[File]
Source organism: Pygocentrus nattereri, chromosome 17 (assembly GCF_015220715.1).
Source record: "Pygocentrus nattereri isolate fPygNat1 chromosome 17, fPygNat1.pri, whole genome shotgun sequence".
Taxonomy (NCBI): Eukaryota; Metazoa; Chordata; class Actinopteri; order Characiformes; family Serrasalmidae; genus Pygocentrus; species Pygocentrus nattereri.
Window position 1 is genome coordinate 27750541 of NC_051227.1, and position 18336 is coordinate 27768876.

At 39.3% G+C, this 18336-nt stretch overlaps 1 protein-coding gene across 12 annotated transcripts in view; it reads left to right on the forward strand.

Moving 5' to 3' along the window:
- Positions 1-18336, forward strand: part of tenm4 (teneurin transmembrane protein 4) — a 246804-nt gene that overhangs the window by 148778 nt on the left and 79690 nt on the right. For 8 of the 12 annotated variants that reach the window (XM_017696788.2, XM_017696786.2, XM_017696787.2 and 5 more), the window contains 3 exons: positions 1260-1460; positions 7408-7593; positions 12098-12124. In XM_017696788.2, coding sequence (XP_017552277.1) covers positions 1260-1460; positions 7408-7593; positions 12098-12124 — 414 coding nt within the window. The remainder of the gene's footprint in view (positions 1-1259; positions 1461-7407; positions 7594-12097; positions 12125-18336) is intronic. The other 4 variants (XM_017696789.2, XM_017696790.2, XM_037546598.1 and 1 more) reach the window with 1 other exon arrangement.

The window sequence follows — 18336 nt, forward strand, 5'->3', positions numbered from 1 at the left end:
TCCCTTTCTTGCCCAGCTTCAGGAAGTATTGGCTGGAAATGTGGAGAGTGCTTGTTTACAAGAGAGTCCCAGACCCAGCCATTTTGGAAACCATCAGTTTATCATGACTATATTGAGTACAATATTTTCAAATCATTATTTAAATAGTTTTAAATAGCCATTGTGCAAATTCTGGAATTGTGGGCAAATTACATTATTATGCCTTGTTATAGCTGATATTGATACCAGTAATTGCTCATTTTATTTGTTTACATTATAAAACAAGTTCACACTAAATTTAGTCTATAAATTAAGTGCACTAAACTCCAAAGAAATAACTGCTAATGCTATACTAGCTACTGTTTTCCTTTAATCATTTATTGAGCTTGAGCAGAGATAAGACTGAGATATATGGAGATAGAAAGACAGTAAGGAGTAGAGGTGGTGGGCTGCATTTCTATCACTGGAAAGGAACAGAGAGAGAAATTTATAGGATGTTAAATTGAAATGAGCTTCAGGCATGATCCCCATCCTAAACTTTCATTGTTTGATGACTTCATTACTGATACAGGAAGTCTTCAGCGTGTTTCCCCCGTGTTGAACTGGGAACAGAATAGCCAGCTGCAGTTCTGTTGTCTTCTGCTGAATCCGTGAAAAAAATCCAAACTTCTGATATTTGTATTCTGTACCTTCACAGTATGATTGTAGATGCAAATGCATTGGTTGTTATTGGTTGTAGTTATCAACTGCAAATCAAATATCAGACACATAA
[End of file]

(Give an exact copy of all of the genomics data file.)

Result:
Source organism: Pygocentrus nattereri, chromosome 17 (assembly GCF_015220715.1).
Source record: "Pygocentrus nattereri isolate fPygNat1 chromosome 17, fPygNat1.pri, whole genome shotgun sequence".
Taxonomy (NCBI): Eukaryota; Metazoa; Chordata; class Actinopteri; order Characiformes; family Serrasalmidae; genus Pygocentrus; species Pygocentrus nattereri.
Window position 1 is genome coordinate 27750541 of NC_051227.1, and position 18336 is coordinate 27768876.

At 39.3% G+C, this 18336-nt stretch overlaps 1 protein-coding gene across 12 annotated transcripts in view; it reads left to right on the forward strand.

Moving 5' to 3' along the window:
- Positions 1-18336, forward strand: part of tenm4 (teneurin transmembrane protein 4) — a 246804-nt gene that overhangs the window by 148778 nt on the left and 79690 nt on the right. For 8 of the 12 annotated variants that reach the window (XM_017696788.2, XM_017696786.2, XM_017696787.2 and 5 more), the window contains 3 exons: positions 1260-1460; positions 7408-7593; positions 12098-12124. In XM_017696788.2, coding sequence (XP_017552277.1) covers positions 1260-1460; positions 7408-7593; positions 12098-12124 — 414 coding nt within the window. The remainder of the gene's footprint in view (positions 1-1259; positions 1461-7407; positions 7594-12097; positions 12125-18336) is intronic. The other 4 variants (XM_017696789.2, XM_017696790.2, XM_037546598.1 and 1 more) reach the window with 1 other exon arrangement.

The window sequence follows — 18336 nt, forward strand, 5'->3', positions numbered from 1 at the left end:
TCCCTTTCTTGCCCAGCTTCAGGAAGTATTGGCTGGAAATGTGGAGAGTGCTTGTTTACAAGAGAGTCCCAGACCCAGCCATTTTGGAAACCATCAGTTTATCATGACTATATTGAGTACAATATTTTCAAATCATTATTTAAATAGTTTTAAATAGCCATTGTGCAAATTCTGGAATTGTGGGCAAATTACATTATTATGCCTTGTTATAGCTGATATTGATACCAGTAATTGCTCATTTTATTTGTTTACATTATAAAACAAGTTCACACTAAATTTAGTCTATAAATTAAGTGCACTAAACTCCAAAGAAATAACTGCTAATGCTATACTAGCTACTGTTTTCCTTTAATCATTTATTGAGCTTGAGCAGAGATAAGACTGAGATATATGGAGATAGAAAGACAGTAAGGAGTAGAGGTGGTGGGCTGCATTTCTATCACTGGAAAGGAACAGAGAGAGAAATTTATAGGATGTTAAATTGAAATGAGCTTCAGGCATGATCCCCATCCTAAACTTTCATTGTTTGATGACTTCATTACTGATACAGGAAGTCTTCAGCGTGTTTCCCCCGTGTTGAACTGGGAACAGAATAGCCAGCTGCAGTTCTGTTGTCTTCTGCTGAATCCGTGAAAAAAATCCAAACTTCTGATATTTGTATTCTGTACCTTCACAGTATGATTGTAGATGCAAATGCATTGGTTGTTATTGGTTGTAGTTATCAACTGCAAATCAAATATCAGACACATAA